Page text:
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Japanese yen jumps to highest level in 2 decades

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Yahoo Finance markets reporter Jared Blikre examines currency gains for the Japanese yen.

Video Transcript

- Time now for our chart of the day. We've got Yahoo Finance's Jared Blikre standing by with an FX check. Is that what I see?

JARED BLIKRE: That is right. We're going to take a look at the yen. We took a look at the euro earlier today around the open. By the way, it's reaching parity with the dollar. But we're taking a look at the yen right now. And we can see we're at 137, not anywhere near parity. But let's take a look at the year to date. Usually you don't see currencies trend like this. This is a huge move. And in fact right now, the Japanese yen is at the highest level in about two decades, and you can see really just screaming past these highs here, these highs from 2006, 2007.

This trend really began back in 2012. That was the lows there. That was after the global financial crisis. And we saw liftoff here. We got a pause around some of the turbulence that we've had in 2015, but screaming higher. Now the implications for this are pretty big. Usually this is a good sign, because it means it's risk on. But however, with Japanese GDP at about-- or debt at about 250% of GDP, there is some speculation that the central bank may lose control of interest rates. And so there may be a change in policy.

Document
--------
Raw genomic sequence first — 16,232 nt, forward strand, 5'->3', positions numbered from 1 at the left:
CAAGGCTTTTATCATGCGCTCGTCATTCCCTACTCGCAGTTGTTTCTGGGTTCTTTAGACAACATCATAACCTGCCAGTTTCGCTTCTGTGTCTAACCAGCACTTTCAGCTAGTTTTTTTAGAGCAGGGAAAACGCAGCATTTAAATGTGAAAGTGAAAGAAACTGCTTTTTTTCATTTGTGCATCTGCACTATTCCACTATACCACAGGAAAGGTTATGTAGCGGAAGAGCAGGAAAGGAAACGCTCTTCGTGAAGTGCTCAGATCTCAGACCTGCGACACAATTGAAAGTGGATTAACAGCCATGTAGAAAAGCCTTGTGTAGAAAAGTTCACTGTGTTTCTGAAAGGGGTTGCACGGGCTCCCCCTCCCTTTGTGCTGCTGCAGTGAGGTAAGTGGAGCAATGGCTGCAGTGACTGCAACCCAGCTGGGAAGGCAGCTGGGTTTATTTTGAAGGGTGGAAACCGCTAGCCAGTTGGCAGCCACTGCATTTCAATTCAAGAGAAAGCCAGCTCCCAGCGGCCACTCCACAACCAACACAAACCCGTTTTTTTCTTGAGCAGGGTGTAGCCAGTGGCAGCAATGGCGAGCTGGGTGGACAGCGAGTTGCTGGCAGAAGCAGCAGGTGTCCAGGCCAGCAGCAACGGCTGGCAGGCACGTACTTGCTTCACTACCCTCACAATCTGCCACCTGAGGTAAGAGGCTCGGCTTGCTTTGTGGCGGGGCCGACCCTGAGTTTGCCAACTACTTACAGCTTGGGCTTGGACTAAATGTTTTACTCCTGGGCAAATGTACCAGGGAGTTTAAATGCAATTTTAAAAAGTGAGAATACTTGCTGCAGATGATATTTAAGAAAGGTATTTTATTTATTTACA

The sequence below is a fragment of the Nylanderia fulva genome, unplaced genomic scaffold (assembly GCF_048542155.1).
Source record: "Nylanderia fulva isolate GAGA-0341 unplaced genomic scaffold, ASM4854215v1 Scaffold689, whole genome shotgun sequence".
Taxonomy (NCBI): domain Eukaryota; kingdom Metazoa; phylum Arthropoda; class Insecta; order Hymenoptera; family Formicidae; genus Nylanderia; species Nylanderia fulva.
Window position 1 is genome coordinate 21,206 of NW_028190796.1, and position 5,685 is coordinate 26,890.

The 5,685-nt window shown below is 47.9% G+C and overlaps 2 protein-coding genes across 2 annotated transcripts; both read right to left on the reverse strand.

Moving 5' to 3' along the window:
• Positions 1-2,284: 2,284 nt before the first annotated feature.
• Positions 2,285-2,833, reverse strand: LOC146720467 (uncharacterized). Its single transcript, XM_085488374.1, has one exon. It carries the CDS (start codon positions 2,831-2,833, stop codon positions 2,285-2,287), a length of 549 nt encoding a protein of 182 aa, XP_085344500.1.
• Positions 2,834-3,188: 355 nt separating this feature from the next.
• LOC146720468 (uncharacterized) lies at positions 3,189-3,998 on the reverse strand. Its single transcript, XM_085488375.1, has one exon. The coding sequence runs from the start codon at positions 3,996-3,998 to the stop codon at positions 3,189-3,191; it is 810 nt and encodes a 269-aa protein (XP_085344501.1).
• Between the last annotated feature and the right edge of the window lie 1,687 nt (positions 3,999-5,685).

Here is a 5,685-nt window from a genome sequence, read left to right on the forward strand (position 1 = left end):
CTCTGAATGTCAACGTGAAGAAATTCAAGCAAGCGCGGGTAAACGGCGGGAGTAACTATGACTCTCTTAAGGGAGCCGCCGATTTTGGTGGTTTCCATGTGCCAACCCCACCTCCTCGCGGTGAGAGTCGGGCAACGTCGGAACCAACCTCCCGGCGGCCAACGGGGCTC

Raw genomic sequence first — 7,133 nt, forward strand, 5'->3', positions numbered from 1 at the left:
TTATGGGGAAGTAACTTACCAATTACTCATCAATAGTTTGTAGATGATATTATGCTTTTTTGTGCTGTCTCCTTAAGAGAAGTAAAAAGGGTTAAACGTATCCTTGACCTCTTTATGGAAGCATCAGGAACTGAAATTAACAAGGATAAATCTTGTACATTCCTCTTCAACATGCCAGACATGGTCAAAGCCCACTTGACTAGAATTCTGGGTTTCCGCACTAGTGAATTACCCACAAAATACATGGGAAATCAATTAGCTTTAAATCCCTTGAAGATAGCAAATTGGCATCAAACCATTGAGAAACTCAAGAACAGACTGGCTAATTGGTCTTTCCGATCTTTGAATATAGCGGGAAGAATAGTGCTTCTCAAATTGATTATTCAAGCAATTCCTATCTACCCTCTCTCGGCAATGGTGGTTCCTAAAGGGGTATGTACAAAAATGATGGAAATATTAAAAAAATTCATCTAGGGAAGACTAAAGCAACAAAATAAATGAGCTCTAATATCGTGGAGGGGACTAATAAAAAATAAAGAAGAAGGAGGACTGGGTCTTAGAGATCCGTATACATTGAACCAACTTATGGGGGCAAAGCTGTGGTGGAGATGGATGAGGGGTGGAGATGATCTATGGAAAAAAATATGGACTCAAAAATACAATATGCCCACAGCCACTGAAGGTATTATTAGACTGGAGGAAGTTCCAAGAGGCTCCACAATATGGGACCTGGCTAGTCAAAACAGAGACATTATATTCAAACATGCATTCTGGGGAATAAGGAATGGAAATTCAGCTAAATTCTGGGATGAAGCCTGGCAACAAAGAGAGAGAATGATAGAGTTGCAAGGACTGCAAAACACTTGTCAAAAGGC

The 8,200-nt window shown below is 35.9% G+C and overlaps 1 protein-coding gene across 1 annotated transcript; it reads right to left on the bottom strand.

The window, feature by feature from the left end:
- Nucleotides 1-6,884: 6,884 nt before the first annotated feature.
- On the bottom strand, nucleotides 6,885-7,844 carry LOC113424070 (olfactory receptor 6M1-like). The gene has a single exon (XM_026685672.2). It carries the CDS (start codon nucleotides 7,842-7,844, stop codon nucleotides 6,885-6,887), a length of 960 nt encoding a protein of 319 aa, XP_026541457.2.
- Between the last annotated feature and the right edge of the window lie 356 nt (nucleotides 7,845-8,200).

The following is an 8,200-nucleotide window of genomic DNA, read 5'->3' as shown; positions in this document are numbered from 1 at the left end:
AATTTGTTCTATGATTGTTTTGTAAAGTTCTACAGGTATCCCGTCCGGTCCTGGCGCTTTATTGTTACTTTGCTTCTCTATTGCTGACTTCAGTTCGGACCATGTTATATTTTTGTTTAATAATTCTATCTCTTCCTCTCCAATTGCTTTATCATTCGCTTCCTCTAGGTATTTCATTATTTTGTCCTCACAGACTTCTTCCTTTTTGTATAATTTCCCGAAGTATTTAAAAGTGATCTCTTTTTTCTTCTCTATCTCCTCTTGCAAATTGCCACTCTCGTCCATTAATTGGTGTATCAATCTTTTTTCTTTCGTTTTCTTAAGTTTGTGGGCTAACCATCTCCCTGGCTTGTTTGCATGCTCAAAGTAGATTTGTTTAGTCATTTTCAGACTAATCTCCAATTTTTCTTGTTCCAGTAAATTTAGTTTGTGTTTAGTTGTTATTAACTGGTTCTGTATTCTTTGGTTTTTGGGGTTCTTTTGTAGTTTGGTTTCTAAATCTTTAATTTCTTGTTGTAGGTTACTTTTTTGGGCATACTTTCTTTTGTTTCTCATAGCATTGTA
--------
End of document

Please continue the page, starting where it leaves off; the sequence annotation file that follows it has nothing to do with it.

Another thing I want to point out here-- and now I've inverted the Japanese yen, so we can show it along with the NASDAQ-- they are very closely correlated. And I should point out that with the yen now making new lows, in fact, highs against US dollar highs-- this is lows right now-- we haven't seen the NASDAQ kind of catch down to it. So that is a possibility, so usually risk on, good, but not necessarily now. So I guess you could say, maybe it's a little bit different this time.

- Yeah, yield curve control not working so well for the Bank of Japan.

JARED BLIKRE: No control.

- I mean, there's been arguments, some would say, once the Japanese yen hits 140, that's when the Bank of Japan would step in. But I guess the question on the other side is, can they really do anything, when this is more about the dollar than about the yen?

JARED BLIKRE: It is. I think they have their hands as tied as Chair Powell here in the US. So it's really difficult to see how this all plays out. There are lots of moving parts. But this is a multi, multi-decade trend that we've been talking about. So when those reverse, you've got to pay attention. Big things potentially on the horizon in currency land. We know because it's highly leveraged, that can lead to instability in all risk markets, guys.